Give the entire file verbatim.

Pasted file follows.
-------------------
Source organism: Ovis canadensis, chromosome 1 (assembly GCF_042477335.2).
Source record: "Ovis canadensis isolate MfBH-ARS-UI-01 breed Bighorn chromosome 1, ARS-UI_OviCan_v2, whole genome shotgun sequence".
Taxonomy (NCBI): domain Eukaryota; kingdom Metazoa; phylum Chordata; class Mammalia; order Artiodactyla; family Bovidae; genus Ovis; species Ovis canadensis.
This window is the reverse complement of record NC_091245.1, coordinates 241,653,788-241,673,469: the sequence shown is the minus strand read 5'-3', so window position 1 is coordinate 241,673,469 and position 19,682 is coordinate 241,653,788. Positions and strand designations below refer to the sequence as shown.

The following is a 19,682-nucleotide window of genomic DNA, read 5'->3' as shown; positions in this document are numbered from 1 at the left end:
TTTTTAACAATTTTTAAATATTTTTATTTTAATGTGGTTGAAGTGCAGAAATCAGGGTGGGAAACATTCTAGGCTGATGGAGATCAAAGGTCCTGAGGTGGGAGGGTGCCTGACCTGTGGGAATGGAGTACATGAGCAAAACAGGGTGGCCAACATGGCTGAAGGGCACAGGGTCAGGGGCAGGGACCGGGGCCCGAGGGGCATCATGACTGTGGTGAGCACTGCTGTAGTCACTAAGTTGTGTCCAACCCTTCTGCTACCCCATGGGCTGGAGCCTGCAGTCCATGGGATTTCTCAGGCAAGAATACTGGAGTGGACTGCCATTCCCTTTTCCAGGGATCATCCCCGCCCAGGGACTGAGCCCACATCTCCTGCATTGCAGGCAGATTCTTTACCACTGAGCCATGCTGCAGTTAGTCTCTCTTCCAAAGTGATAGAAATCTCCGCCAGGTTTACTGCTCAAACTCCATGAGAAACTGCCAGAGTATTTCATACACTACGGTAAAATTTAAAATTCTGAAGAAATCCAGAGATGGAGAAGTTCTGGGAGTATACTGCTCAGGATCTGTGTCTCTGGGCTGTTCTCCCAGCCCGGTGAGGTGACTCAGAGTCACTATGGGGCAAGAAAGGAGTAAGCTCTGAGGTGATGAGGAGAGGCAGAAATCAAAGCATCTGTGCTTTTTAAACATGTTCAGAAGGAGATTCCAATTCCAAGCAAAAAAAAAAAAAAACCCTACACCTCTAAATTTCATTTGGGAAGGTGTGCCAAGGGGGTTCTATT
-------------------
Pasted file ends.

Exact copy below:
Source organism: Ovis canadensis, chromosome 1 (assembly GCF_042477335.2).
Source record: "Ovis canadensis isolate MfBH-ARS-UI-01 breed Bighorn chromosome 1, ARS-UI_OviCan_v2, whole genome shotgun sequence".
Taxonomy (NCBI): domain Eukaryota; kingdom Metazoa; phylum Chordata; class Mammalia; order Artiodactyla; family Bovidae; genus Ovis; species Ovis canadensis.
This window is the reverse complement of record NC_091245.1, coordinates 241,653,788-241,673,469: the sequence shown is the minus strand read 5'-3', so window position 1 is coordinate 241,673,469 and position 19,682 is coordinate 241,653,788. Positions and strand designations below refer to the sequence as shown.

The following is a 19,682-nucleotide window of genomic DNA, read 5'->3' as shown; positions in this document are numbered from 1 at the left end:
TTTTTAACAATTTTTAAATATTTTTATTTTAATGTGGTTGAAGTGCAGAAATCAGGGTGGGAAACATTCTAGGCTGATGGAGATCAAAGGTCCTGAGGTGGGAGGGTGCCTGACCTGTGGGAATGGAGTACATGAGCAAAACAGGGTGGCCAACATGGCTGAAGGGCACAGGGTCAGGGGCAGGGACCGGGGCCCGAGGGGCATCATGACTGTGGTGAGCACTGCTGTAGTCACTAAGTTGTGTCCAACCCTTCTGCTACCCCATGGGCTGGAGCCTGCAGTCCATGGGATTTCTCAGGCAAGAATACTGGAGTGGACTGCCATTCCCTTTTCCAGGGATCATCCCCGCCCAGGGACTGAGCCCACATCTCCTGCATTGCAGGCAGATTCTTTACCACTGAGCCATGCTGCAGTTAGTCTCTCTTCCAAAGTGATAGAAATCTCCGCCAGGTTTACTGCTCAAACTCCATGAGAAACTGCCAGAGTATTTCATACACTACGGTAAAATTTAAAATTCTGAAGAAATCCAGAGATGGAGAAGTTCTGGGAGTATACTGCTCAGGATCTGTGTCTCTGGGCTGTTCTCCCAGCCCGGTGAGGTGACTCAGAGTCACTATGGGGCAAGAAAGGAGTAAGCTCTGAGGTGATGAGGAGAGGCAGAAATCAAAGCATCTGTGCTTTTTAAACATGTTCAGAAGGAGATTCCAATTCCAAGCAAAAAAAAAAAAAAACCCTACACCTCTAAATTTCATTTGGGAAGGTGTGCCAAGGGGGTTCTATT